Kimi Djabaté
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Kimi Djabaté

Lisbon, Lisbon, Portugal | INDIE

Lisbon, Lisbon, Portugal | INDIE
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"A Tour-de-Force"

“A quiet tour-de-force. Djabaté’s musicianship is exceptional; his vocals have a genuine, unadorned grace.”
- Billboard

"One of the most attractive listens of the year"

“Karam has a persuasive Latin sway (think Cesaria Evora) and island breeziness that help make the understated melodic hooks of the album one of the most attractive listens of the year. And one can hear shimmering echoes of the late Ali Farka Touré and Habib Koité, both fellow griots, in the bluesy guitar and supple phrasing."
- Boston Globe

"An Excellent Talent"

“The songs themselves are delicious creations, lulling, melodic, and even catchy to Western ears. Karam is a lovely addition to the canon of African music, and the wider introduction of an excellent talent.” -

"Four Stars!"

“The album has hints of Portuguese saudade amid the cheery kora and balafón interplay. FOUR STARS!” - Financial Times (UK)


"Teriké" (2005) - CD

"Karam" (2009) - CD



Kimi Djabaté was raised in Tabato, Guinea-Bissau, a village known for its griots, hereditary singer-poets whose songs of praise and tales of history and legends play an essential role in Africa’s musical life. Centuries ago, Djabaté’s ancestors, a wandering troupe of musicians from Mali, traveled to the region and the king of Guinea so loved their songs he invited them to stay and offered them the territory of Tabato. Ever since, the area has been a recognized center for music, dance, handcrafts and other creative arts.

Djabaté was born into a poor but musically accomplished family in Tabato on January 20, 1975. His parents, two brothers and his sister were all professional musicians. Recognized as a prodigy, Djabaté began playing the balafón, the African xylophone, when he was just three years old and soon after learned to play many other traditional instruments. As a pre-teen he was sent to the neighboring village of Sonako to study the kora, which provided a foundation for subsequent accomplishments as a guitarist. As his musicianship developed, Djabaté also mastered a wide variety of traditional drums and other percussion instruments.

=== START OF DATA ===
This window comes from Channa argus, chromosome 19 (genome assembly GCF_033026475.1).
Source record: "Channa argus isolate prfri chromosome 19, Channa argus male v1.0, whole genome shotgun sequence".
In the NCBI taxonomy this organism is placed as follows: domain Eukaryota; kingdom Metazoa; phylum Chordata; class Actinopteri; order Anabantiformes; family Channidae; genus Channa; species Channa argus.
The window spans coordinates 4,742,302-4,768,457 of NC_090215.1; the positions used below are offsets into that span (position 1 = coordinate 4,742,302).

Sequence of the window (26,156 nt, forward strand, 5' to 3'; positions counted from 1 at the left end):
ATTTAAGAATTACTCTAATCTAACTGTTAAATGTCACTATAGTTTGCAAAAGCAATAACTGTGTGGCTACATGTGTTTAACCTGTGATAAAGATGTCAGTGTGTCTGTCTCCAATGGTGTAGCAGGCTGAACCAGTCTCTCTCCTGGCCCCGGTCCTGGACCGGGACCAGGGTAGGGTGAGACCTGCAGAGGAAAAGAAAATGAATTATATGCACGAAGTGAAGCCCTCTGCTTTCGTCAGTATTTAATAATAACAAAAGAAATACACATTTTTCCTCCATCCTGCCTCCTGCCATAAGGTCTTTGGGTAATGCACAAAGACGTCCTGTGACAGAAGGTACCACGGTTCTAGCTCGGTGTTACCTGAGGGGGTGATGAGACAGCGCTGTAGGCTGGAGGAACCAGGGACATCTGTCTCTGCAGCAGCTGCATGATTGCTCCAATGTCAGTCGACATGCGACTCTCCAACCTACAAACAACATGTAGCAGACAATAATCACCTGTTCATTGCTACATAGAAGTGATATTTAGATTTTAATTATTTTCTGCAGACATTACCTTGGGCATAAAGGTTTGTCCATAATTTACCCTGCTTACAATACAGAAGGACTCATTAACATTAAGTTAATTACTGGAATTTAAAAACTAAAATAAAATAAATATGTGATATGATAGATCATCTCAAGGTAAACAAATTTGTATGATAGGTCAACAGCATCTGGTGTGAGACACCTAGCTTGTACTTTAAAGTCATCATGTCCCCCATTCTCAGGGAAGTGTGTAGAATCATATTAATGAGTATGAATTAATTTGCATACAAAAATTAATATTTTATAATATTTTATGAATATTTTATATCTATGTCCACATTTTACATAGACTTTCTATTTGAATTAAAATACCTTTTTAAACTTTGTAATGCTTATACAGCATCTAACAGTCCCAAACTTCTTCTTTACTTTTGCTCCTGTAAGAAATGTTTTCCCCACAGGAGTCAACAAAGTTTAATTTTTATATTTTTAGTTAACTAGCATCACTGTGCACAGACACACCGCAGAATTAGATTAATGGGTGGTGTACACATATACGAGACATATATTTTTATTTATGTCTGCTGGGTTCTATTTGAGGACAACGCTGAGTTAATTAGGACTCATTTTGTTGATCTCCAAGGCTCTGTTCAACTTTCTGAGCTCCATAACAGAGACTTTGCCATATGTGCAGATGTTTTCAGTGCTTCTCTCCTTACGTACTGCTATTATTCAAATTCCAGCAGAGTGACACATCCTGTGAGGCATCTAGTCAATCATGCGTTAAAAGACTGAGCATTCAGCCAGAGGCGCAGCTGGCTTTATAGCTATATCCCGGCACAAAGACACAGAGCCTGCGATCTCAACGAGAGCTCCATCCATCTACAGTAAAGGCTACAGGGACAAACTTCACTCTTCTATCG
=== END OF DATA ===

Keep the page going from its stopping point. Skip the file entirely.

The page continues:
Music was not a past time or a hobby for the young Djabaté, however, and from a very young age he was obliged to contribute to the family’s income by performing at weddings and baptism ceremonies. Djabaté’s early talents proved both a gift and a burden, as his family often forced him to sing and dance against his will, and he had little time to partake in the carefree fun and games of other children his age.

Djabaté’s parents as well as his uncle, provided the young phenom with excellent training in traditional Mandingo music, but Djabaté was also interested in popular African genres such as the local dance music style gumbé, Nigerian Afrobeat, Cape Verdean morna, not to mention western jazz and blues.

In 1994, Djabaté toured Europe as a member of the national music and dance ensemble of Guinea-Bissau, and he decided to settle in Lisbon, Portugal. Djabaté’s move to Europe proved to be one of the most difficult experiences of his life, and he faced many personal challenges adapting to a different culture and society.

After over fifteen years in Europe, Djabaté still remains devoted to the music he grew up with in Guinea-Bissau, although he brings elements of his own influences and experiences to forge a unique and personal sound. In Europe, Djabaté has collaborated with many exceptional musicians, including Mory Kanté, Waldemar Bastos, Netos de Gumbé and others. In 2005, Djabaté released his first solo album, Teriké, which he released independently.

The central theme of Karam, Djabaté’s second solo album, is Africa: it’s social and political realities; the suffering of African people; the fight against poverty; freedom; women’s rights; and love. An expression of his griot roots, Karam pays tribute to the people, soul and spirit of Africa that is at the heart of his music.